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What effect do varying oxygen levels have on Saccharomyces cerevisiae's (baker's yeast) production of ethanol from glucose?
Question Date: 2002-10-28
Answer 1:

Your question is so specific, it sounds like a science fair project! While I study microorganisms, I don't study yeast. I'll will try my best to answer your question, however.

First, a little background on fermentation: Every organism on the planet needs a source of energy for life and growth. Organisms that don't photosynthesize get this energy by oxidizing chemicals (e.g. carbon dioxide, glucose) with the help of an added substance that accepts electrons, known as an electron acceptor. (Oxidation simply means a loss of electrons.) The electron acceptor can be oxygen, iron, pyruvate, sulfate, carbon dioxide or other compounds.

Most of the time, animals get their energy via a complex metabolic process known as the citric acid (or TCA) cycle, wherein oxygen is the electron acceptor. This particular process generates the most amount of energy per unit organic matter oxidized. Many other processes, which employ different electron acceptors, can also generate energy. Bakers' yeast is part of a group of microorganisms that gain energy through fermentation. In fermentation, organic matter serves as both the energy source and the electron acceptor, and the energy yield is 18 times lower. There are different fermentation pathways, and fermentation products can include acids (such as the lactic acid that builds up in your muscles) or carbon dioxide plus ethanol (as with Saccharomyces cerevisiae). The alcohol in beer, wine, whisky, etc are all produced through fermentation, and foods such as yogurt, cheese and most types of bread depend upon fermentation as well. Yeasts are very commercially important organisms.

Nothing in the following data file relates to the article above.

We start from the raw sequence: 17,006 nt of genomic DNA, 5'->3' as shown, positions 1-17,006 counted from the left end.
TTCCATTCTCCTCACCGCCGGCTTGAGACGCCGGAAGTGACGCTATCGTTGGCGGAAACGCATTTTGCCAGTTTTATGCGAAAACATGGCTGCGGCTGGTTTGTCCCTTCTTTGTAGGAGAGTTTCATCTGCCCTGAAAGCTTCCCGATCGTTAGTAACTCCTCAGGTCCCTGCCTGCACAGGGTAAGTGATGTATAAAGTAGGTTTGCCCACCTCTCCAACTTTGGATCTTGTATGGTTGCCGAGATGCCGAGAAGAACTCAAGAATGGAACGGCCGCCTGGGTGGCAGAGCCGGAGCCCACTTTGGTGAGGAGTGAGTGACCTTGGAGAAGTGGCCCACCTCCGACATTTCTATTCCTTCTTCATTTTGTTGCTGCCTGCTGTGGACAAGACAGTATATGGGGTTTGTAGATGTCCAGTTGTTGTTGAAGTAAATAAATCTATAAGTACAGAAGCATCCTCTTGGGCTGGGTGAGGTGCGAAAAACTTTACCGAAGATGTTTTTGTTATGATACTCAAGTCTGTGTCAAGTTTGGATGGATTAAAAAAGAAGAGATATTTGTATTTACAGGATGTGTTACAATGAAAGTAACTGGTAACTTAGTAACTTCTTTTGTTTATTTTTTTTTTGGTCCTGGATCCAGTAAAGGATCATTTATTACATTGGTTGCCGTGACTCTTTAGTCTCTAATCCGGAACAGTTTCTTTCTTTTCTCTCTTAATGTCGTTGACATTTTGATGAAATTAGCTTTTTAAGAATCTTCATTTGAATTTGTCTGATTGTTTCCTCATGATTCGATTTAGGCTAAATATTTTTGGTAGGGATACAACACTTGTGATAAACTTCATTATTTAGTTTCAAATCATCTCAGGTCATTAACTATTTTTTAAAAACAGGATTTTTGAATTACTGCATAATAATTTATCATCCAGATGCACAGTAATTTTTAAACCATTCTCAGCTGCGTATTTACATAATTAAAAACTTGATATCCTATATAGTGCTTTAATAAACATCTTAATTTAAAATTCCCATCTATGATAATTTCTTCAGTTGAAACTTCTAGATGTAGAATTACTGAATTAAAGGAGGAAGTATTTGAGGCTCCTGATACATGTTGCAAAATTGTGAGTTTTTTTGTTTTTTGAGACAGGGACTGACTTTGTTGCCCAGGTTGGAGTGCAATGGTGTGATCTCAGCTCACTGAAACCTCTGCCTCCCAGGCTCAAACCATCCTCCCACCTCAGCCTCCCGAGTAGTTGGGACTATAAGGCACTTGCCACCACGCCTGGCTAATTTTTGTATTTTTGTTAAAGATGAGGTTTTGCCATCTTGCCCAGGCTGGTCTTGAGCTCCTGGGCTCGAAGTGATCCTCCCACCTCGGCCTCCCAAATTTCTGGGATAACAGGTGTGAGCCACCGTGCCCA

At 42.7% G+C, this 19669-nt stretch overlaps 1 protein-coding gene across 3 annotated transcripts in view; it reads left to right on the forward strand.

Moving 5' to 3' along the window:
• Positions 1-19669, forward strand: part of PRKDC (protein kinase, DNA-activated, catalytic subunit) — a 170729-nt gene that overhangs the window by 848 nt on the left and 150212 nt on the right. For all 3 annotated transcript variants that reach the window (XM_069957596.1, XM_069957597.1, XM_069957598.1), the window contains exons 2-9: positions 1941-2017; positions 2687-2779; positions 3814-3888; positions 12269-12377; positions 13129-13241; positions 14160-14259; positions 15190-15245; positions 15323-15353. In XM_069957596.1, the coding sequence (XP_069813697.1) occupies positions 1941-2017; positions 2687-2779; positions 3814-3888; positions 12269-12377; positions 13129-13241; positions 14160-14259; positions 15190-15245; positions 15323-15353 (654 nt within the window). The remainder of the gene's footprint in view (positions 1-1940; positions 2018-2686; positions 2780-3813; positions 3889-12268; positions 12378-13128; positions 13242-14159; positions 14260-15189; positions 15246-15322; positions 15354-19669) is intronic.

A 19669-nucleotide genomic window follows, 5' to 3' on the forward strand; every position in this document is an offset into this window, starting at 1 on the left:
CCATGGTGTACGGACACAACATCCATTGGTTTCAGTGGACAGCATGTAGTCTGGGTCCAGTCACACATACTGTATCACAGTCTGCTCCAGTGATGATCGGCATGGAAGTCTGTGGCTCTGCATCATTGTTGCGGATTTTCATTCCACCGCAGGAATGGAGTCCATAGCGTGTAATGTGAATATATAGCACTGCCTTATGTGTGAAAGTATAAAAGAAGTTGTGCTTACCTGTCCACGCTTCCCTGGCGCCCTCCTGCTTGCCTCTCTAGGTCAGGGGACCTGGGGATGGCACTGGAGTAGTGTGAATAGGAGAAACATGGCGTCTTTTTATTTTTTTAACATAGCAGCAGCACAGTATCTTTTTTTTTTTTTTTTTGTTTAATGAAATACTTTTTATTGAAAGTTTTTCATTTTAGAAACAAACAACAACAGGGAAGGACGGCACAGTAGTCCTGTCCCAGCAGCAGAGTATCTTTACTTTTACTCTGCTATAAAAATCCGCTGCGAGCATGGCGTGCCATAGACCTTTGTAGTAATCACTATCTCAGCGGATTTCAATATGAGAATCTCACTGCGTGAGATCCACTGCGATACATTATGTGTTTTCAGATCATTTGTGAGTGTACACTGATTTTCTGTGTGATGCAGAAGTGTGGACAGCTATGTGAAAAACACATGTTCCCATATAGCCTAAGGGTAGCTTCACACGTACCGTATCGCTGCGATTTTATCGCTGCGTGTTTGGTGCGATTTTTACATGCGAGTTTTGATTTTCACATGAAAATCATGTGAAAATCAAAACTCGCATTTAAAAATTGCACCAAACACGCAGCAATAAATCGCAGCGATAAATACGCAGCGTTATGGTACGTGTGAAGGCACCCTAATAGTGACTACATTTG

To answer your question (finally!): The relationship between oxygen availability and ethanol production in yeast is complex. The production of ethanol by Saccharomyces cerevisiae is done commercially in large quantities, both for biofuel and for alcoholic beverages, and so manufacturers are interested in finding ways to maximize ethanol production. For this reason, the effect of oxygen on ethanol production has been fairly well studied. The presence of oxygen at normal atmospheric concentrations will inhibit any fermentation process. At very low concentrations, however, oxygen can actually increase the yield of ethanol. This is sometimes referred to as the microaerobic effect. As the level of oxygen is increased beyond this point, byproducts such as glycerol and acetic acid (vinegar) are produced by the yeast in addition to ethanol, and the yield and purity of the ethanol are reduced. As I mentioned before, fermentation will stop altogether once oxygen concentrations become too high. This is sometimes referred to as the Pasteur effect.

Answer 2:

Both yeasts and people get energy for our life processes and activities from breaking down molecules like glucose. The first step is called glycolysis (which, conveniently, means "sugar breakdown"). The end product of this process is called pyruvic acid. If there's oxygen around, this product is broken down even further to carbon dioxide and water to release a lot more energy. This is called "aerobic respiration".

In animals like us, when there's not enough oxygen around we turn the pyruvic acid into lactic acid until we have enough oxygen to get back to normal. Lactic acid is one of the reasons your muscles get sore when you exercise hard enough that you can't keep up with your body's oxygen demand ("anerobic respiration"). In yeasts, the pyruvic acid is turned into ethanol and carbon dioxide when there's a lack of oxygen. Ethanol is a poison, though, so they will produce it until the solution around them is about 12% alcohol, then they die from ethanol poisoning. So yeasts do aerobic respiration when they can because they get a lot more energy from their food and don't produce the poisonous ethanol. When they can't do aerobic respiration, they switch to anearobic respiration or fermentation. What gas do you think is in the holes in bread?

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